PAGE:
Andy Murray: Leaving Behind A Tennis Legacy


Ray Tang/Shutterstock © Andy Murray winning the Wimbledon Tennis Championships for the Men's Singles final in 2013.

Andy Murray won the whole country over with a procession of tennis titles and his unwavering determination despite multiple serious injuries in his career.

It was an emotional day for Andy Murray and his fans last week. The tennis star bid farewell to his 19-year Wimbledon career with a heartfelt send off, but it isn’t over yet.

Andy Murray doesn’t plan to retire until after he competes in this year’s Olympics in France.

Ahead of what’s expected to be his final professional match, let’s take a look back at Andy Murray’s epic tennis career.

Andy Murray crying on Centre Court during his send off at the Wimbledon Tennis Championships, 2024. He is wearing a white tennis outfit and we are looking at his shoulders but we can see the side profile of his face as he wipes away his tears.

Andy Murray was emotional during his tribute on Centre Court at the Wimbledon Tennis Championships, 2024. Image: Javier Garcia/Shutterstock

A love of sports and tennis runs in the Murray family

The tennis champion first got his hands on a tennis racket when he was just two years old and it was love at first smash.

By the age of three, he and little brother Jamie’s indoor games had left the windows and wallpaper of the family home permanently polka-dotted with ball marks.

Aged four, Andy Murray was already regularly beating his tennis pro mum, Judy.

Sport was very much in the genes. In addition to mum Judy, his grandfather had played professional football and an uncle was a golf pro in America.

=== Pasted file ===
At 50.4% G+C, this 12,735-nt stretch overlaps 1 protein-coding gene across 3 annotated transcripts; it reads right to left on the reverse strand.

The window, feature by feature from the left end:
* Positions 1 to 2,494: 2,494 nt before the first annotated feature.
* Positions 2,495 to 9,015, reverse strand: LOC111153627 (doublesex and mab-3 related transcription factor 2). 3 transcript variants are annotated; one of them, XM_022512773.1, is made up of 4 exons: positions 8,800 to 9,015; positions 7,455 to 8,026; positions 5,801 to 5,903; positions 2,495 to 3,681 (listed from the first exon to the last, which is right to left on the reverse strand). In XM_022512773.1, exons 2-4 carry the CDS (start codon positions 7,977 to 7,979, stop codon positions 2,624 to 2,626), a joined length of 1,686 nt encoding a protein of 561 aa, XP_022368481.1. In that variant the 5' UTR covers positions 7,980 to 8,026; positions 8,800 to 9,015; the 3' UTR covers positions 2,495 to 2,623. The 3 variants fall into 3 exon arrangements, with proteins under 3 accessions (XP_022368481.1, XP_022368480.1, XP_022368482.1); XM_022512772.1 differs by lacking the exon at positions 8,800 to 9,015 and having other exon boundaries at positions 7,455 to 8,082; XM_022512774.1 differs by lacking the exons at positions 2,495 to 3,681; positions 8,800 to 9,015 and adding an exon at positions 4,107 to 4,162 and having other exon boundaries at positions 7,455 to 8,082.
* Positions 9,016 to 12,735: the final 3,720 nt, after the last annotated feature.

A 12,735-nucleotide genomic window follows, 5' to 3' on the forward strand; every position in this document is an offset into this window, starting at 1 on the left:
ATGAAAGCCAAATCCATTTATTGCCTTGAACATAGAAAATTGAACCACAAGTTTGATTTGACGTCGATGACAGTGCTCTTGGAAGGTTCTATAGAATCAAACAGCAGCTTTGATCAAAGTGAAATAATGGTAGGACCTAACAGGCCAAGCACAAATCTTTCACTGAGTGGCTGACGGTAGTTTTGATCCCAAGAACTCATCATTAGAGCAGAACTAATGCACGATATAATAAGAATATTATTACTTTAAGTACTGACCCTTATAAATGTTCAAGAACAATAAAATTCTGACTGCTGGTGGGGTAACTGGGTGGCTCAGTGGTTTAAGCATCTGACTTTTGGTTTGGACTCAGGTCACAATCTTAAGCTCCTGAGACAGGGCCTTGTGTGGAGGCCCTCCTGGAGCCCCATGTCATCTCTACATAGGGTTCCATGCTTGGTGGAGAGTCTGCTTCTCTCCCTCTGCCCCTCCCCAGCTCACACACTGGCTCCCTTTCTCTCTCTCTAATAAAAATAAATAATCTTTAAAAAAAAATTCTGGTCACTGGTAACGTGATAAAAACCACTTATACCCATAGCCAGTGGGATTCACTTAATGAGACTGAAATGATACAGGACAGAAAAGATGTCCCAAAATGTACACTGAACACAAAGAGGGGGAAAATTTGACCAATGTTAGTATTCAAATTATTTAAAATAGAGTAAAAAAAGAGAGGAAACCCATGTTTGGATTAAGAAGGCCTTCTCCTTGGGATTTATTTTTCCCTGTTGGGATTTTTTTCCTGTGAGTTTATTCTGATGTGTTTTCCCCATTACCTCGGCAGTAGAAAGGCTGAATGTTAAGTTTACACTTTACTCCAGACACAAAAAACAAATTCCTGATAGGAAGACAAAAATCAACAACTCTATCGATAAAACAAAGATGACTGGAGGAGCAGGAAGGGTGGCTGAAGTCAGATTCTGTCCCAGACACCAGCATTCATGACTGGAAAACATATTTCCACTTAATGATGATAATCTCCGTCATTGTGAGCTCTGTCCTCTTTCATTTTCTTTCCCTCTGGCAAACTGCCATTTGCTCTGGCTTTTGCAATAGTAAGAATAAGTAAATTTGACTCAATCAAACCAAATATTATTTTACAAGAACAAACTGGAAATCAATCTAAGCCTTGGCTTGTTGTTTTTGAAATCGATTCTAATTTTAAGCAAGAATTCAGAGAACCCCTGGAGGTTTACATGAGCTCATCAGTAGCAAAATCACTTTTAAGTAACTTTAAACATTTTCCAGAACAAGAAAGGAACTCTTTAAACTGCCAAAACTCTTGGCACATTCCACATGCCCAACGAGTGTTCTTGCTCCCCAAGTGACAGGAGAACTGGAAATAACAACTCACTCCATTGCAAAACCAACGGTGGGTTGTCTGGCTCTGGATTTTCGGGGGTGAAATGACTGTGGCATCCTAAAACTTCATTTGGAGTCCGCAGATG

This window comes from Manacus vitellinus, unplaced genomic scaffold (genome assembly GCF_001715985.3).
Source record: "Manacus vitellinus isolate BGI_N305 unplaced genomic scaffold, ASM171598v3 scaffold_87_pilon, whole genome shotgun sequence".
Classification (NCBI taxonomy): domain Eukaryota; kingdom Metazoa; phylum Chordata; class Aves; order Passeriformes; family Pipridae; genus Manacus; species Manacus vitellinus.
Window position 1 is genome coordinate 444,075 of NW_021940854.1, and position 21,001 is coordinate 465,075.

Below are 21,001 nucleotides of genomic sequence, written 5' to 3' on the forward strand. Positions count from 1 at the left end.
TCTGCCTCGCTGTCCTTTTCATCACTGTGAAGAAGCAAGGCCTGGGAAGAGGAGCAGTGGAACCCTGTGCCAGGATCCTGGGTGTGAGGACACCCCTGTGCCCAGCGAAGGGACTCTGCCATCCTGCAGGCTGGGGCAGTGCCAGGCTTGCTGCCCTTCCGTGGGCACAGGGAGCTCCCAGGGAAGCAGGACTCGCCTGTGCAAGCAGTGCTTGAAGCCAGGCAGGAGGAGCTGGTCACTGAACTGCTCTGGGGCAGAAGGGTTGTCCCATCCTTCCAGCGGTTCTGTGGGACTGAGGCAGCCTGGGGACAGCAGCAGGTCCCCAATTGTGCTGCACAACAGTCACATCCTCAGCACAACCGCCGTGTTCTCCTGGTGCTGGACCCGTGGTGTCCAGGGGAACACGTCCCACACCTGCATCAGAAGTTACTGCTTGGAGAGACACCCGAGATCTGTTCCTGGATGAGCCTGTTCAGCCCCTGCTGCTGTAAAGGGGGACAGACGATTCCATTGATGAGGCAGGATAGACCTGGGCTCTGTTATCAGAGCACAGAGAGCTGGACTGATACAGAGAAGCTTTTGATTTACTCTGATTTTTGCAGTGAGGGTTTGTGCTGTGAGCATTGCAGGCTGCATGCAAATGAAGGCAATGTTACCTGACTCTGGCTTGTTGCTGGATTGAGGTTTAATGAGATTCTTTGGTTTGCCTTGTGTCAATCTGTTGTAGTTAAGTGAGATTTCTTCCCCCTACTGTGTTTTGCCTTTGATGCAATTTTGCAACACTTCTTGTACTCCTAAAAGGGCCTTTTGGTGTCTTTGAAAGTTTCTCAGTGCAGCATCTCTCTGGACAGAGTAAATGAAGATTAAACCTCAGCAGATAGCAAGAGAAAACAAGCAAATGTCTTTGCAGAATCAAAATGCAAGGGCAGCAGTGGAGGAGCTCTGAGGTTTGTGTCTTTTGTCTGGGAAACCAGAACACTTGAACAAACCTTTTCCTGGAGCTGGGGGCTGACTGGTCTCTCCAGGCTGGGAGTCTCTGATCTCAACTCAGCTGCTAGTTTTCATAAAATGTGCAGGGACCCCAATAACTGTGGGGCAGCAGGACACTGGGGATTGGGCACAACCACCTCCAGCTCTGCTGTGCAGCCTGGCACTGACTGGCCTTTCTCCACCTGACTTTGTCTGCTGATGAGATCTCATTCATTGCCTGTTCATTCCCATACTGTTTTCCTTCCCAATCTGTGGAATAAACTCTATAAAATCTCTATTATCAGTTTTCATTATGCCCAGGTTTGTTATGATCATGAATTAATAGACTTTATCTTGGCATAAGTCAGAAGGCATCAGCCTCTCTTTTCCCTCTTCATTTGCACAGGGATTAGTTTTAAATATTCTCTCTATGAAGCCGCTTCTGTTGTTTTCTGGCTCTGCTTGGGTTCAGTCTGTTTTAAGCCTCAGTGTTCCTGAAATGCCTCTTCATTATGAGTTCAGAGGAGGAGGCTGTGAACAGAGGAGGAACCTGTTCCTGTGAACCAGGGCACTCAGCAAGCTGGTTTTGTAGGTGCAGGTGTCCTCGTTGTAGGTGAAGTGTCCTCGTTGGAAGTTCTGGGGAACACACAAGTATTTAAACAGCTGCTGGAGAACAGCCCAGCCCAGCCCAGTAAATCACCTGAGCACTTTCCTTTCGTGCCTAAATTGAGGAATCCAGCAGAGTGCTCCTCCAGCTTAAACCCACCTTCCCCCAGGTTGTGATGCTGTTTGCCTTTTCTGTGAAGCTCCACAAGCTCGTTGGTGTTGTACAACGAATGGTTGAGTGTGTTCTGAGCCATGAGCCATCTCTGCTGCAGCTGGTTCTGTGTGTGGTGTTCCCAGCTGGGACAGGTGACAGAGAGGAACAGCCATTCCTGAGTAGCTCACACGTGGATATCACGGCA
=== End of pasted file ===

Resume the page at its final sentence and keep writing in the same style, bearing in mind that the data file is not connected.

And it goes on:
It seemed inevitable Andy would end up playing sport for a living. It nearly wasn’t tennis though.

Football-mad Andy was invited to trial with Rangers when he was 14. However, already committed to tennis, he turned it down.

Andy might have grown up a few hundred yards from a tennis court in Dunblane, but by 15 he was becoming increasingly frustrated. Losing ground to his rivals – particularly Rafa Nadal – he realised that to keep pace he needed to develop his skills abroad.

Murray arrived at the Sánchez-Casal Academy in Barcelona as a shy boy who liked to keep himself to himself. The relentless hitting drills sharpened his talent though and instilled in him the incredible work ethic that remains to this day.

All the hard work was paying off. On his 18th birthday, Andy Murray was ranked 375th in the world for tennis. By the end of his teens, he was in the world’s top 10.

Andy Murray celebrates beating USA's Andy Roddick at the Wimbledon Tennis Championships in 2006. He is about 19 or 20 years old here and has his trademark curly hair at the time.

Andy Murray celebrates beating USA’s Andy Roddick back in 2006.

The perception of Andy Murray in tennis has changed drastically over the years

Working on how he was perceived by the media and general public took a little longer.